DAO 38:107-114 (1999)  -  doi:10.3354/dao038107

Long-term presence of white spot syndrome virus (WSSV) in a cultivated shrimp population without disease outbreaks

Meng-Feng Tsai1, Guang-Hsiung Kou1, Hwei-Chung Liu1, Kuan-Fu Liu2, Chen-Fang Chang2, Shao-En Peng1, Hui-Chen Hsu1, Chung-Hsiung Wang3, Chu-Fang Lo1,*

1Department of Zoology and 3Department of Entomology, National Taiwan University, Taipei, Taiwan, ROC
2Tung Kang Marine Laboratory, Taiwan Fisheries Research Institute, Tung Kang, Ping Tung, Taiwan, ROC
*Addressee for correspondence. E-mail:

ABSTRACT: PCR and in situ hybridization analysis were used for detection of white spot syndrome virus (WSSV) in an infected, cultured shrimp population over a long period in the absence of disease outbreaks. The shrimp were derived from a single WSSV-carrier brooder and cultured first in a tank and then in outdoor ponds. Prior to harvest at 13 mo, no 1-step PCR-positive specimens were found, even though most tested specimens were found to be 2-step PCR-positive. At 7 mo, 2-step PCR-positive tissues were found in 5 sampled shrimp. Heart, gill, integument, muscle and stomach tissues best supported viral replication. At 13 mo several shrimp died, and 1-step PCR-positive individuals were found for the first time. Although superficially healthy, 10% of the surviving adults had tiny white spots on their carapace, and in situ hybridization analysis revealed WSSV-positive cells in 40% of the specimens examined. As before, most were found in the stomach, integument and gills, and only very few in the lymphoid organ and other organs. These observations contrasted to those for experimentally infected shrimp with gross signs of terminal WSSV infection, where strong positive signals were also observed in the lymphoid organ and in other organs of ectodermal or mesodermal origin. Our results showed clearly that whatever the source, WSSV was carried in the shrimp population at a low intensity (i.e. nested PCR was required for detection) for a very long time in the absence of massive mortality. We hypothesize that disease outbreaks do not occur if shrimp defense mechanisms manage to contain low-intensity viral infections under low-stress culture conditions. Conversely, outbreaks may occur under stressful conditions.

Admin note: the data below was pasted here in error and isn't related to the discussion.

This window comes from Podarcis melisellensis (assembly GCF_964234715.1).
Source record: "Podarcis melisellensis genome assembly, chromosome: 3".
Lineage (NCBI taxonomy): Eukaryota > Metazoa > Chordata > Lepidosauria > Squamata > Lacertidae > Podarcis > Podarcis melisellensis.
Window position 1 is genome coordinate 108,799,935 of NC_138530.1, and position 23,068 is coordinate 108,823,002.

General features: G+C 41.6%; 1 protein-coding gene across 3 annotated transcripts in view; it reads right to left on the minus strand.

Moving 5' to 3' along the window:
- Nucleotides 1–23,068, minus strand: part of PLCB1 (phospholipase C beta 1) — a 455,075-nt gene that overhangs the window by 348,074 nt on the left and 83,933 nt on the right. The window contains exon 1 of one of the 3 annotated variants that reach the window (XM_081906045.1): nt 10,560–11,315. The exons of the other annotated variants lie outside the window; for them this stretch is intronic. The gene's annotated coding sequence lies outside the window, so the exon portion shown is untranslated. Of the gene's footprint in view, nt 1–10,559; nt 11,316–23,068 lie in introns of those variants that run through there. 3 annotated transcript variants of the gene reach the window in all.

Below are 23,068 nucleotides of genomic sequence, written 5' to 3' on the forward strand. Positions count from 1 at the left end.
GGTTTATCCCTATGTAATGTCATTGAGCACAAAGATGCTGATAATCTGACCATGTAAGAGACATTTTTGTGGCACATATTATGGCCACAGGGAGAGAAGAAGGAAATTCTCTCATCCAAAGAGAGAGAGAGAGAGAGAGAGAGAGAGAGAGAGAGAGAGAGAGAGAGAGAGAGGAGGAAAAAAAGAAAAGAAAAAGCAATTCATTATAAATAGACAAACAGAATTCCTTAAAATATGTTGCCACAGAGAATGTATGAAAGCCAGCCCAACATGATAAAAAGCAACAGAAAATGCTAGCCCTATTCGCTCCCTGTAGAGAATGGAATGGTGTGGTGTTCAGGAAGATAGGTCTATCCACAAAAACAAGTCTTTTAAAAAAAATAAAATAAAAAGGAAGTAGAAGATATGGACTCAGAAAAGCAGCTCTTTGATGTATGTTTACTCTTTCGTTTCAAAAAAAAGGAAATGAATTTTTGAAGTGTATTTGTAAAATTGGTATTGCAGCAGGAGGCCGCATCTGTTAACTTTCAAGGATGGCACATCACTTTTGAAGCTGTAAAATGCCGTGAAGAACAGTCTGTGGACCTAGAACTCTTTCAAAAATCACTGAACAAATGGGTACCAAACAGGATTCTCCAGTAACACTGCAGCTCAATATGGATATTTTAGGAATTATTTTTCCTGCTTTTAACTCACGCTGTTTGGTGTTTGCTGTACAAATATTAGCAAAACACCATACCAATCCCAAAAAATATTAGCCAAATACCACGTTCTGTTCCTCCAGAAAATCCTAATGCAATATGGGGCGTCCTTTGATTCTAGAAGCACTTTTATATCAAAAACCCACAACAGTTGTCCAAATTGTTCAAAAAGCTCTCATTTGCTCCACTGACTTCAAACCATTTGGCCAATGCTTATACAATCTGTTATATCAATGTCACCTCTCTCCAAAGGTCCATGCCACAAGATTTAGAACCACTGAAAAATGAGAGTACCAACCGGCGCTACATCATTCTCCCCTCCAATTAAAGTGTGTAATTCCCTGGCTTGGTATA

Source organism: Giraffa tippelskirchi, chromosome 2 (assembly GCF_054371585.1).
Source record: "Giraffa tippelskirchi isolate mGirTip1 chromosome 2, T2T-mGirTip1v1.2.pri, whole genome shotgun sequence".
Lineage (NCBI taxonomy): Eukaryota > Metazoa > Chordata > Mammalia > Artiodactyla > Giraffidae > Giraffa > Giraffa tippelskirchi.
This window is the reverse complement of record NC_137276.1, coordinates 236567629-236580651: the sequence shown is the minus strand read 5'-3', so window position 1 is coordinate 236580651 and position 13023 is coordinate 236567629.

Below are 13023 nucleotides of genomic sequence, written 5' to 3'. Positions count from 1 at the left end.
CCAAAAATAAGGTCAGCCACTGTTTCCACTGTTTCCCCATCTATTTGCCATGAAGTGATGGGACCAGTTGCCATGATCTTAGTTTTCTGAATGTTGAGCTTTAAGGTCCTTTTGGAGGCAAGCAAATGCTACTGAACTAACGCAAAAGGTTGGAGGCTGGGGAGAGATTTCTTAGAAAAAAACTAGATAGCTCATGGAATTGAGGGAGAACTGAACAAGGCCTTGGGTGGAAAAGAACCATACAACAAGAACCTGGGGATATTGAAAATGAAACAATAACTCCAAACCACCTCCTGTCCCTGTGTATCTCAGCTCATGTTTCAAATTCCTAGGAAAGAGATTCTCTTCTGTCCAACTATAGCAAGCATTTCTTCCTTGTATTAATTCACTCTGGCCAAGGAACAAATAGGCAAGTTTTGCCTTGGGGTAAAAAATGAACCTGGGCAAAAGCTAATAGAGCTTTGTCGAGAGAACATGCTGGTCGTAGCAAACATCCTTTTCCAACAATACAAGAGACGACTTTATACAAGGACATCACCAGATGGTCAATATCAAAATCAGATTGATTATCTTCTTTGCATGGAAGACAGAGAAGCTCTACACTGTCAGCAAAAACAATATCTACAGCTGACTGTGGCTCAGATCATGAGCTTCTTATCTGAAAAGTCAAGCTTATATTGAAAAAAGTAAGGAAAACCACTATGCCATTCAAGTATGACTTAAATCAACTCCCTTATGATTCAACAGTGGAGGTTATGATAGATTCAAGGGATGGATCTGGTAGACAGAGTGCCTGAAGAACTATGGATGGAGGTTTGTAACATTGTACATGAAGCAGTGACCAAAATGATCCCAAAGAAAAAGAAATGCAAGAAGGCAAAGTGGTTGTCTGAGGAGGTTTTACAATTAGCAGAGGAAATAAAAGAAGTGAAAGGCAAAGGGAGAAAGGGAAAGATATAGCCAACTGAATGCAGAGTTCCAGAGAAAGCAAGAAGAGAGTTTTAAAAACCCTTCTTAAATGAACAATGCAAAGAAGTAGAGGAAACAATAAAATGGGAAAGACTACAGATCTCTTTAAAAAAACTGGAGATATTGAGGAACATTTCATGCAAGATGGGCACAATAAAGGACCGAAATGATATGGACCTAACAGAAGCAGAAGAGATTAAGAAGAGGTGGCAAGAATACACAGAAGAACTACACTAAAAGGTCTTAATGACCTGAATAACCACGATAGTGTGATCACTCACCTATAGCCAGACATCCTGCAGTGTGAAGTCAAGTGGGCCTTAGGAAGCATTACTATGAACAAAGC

KEY WORDS: WSSV · Carrier brooder · Offspring · Virus multiplication sites · In situ hybridization · Penaeus monodon

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